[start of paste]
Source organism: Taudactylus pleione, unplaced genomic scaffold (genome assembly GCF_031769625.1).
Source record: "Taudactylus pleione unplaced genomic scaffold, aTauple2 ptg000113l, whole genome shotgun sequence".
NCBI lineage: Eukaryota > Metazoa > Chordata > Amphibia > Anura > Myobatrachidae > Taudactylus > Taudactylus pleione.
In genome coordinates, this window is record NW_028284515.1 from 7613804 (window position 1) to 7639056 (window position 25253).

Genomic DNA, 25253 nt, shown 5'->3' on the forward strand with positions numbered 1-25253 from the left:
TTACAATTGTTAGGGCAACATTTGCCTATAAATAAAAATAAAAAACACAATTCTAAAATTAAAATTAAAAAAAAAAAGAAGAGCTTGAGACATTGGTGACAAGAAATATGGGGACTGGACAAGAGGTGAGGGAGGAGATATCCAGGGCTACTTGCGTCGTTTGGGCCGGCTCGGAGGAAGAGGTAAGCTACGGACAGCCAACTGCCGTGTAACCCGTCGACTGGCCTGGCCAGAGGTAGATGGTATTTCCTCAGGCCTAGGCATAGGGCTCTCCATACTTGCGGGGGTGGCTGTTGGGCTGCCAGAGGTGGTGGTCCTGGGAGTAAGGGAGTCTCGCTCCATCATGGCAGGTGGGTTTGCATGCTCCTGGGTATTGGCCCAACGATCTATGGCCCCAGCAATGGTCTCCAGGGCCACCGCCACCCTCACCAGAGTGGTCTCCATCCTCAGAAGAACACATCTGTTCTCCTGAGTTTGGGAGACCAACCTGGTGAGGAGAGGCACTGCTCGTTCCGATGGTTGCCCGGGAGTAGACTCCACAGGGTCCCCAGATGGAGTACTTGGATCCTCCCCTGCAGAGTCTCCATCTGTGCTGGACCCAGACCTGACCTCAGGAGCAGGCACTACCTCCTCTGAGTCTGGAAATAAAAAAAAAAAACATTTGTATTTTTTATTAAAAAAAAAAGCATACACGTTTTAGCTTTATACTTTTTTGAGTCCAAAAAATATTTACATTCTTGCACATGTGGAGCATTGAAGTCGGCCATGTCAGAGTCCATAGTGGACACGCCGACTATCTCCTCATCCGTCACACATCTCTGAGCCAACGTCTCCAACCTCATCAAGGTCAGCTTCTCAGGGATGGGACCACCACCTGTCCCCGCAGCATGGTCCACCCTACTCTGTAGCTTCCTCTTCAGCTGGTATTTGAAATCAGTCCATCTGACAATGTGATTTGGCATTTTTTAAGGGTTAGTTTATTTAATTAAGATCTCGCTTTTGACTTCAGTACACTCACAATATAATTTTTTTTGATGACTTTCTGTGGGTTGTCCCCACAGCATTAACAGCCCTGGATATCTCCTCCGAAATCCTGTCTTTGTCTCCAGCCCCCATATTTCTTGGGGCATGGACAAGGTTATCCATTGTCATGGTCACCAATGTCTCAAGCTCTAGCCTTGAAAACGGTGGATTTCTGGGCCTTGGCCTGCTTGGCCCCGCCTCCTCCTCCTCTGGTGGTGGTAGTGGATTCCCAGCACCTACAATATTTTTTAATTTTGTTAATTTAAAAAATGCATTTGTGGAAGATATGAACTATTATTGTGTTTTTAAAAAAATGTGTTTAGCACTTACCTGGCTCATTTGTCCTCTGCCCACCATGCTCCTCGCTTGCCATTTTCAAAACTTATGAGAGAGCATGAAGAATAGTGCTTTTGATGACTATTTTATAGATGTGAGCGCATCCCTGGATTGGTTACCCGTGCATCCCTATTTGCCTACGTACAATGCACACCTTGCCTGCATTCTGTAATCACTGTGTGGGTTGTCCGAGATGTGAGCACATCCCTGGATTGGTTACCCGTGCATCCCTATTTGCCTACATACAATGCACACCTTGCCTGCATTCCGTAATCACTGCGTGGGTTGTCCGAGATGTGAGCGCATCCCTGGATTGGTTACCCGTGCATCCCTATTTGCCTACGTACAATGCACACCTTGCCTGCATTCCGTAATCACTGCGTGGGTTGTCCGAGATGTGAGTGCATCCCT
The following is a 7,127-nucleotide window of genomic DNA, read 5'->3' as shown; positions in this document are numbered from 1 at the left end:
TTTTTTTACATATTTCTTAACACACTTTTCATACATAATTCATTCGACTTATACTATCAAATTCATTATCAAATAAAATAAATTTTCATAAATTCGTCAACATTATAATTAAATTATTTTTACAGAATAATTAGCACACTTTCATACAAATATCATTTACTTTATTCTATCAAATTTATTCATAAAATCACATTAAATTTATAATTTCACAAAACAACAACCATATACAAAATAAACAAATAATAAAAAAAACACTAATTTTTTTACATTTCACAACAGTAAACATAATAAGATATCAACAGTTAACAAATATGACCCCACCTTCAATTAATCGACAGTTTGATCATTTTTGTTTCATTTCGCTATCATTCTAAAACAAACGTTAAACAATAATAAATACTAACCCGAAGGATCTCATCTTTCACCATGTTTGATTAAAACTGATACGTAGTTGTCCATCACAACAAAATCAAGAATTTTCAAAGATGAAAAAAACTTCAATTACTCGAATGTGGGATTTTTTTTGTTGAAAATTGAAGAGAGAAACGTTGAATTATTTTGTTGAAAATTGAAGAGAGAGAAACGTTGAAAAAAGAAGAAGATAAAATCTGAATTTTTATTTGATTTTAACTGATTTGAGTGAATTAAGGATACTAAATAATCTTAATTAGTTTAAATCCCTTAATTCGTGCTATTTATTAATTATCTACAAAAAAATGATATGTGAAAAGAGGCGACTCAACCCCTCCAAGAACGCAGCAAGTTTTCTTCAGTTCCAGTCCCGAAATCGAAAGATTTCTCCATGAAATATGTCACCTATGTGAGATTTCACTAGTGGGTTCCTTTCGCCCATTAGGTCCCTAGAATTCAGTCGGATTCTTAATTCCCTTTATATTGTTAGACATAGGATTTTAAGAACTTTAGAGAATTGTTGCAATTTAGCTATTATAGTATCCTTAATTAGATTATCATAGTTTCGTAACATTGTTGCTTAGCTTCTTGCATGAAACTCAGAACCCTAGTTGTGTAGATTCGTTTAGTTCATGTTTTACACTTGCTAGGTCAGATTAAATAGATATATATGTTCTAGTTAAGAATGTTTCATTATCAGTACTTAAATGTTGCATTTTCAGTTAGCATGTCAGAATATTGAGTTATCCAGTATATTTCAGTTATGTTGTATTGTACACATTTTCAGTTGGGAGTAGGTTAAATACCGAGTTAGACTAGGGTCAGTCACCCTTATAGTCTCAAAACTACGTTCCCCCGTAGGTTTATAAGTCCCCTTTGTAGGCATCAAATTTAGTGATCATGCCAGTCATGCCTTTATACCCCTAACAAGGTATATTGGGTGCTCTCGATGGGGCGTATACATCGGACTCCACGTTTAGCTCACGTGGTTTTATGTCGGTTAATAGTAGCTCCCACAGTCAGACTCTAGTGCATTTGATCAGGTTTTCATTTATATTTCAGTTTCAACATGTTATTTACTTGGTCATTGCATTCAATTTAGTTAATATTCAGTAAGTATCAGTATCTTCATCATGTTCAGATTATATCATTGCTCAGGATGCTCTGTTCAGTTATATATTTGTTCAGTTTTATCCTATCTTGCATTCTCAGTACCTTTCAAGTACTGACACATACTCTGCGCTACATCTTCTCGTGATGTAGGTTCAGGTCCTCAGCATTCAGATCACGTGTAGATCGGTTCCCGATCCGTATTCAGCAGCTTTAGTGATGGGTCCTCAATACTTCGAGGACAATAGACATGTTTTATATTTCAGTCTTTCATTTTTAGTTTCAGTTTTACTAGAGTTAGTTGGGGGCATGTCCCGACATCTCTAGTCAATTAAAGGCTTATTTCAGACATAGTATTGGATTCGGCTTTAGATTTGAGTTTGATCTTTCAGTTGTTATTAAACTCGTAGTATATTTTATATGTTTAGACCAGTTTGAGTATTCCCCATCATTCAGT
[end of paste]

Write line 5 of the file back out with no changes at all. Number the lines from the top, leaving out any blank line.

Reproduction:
Genomic DNA, 25253 nt, shown 5'->3' on the forward strand with positions numbered 1-25253 from the left: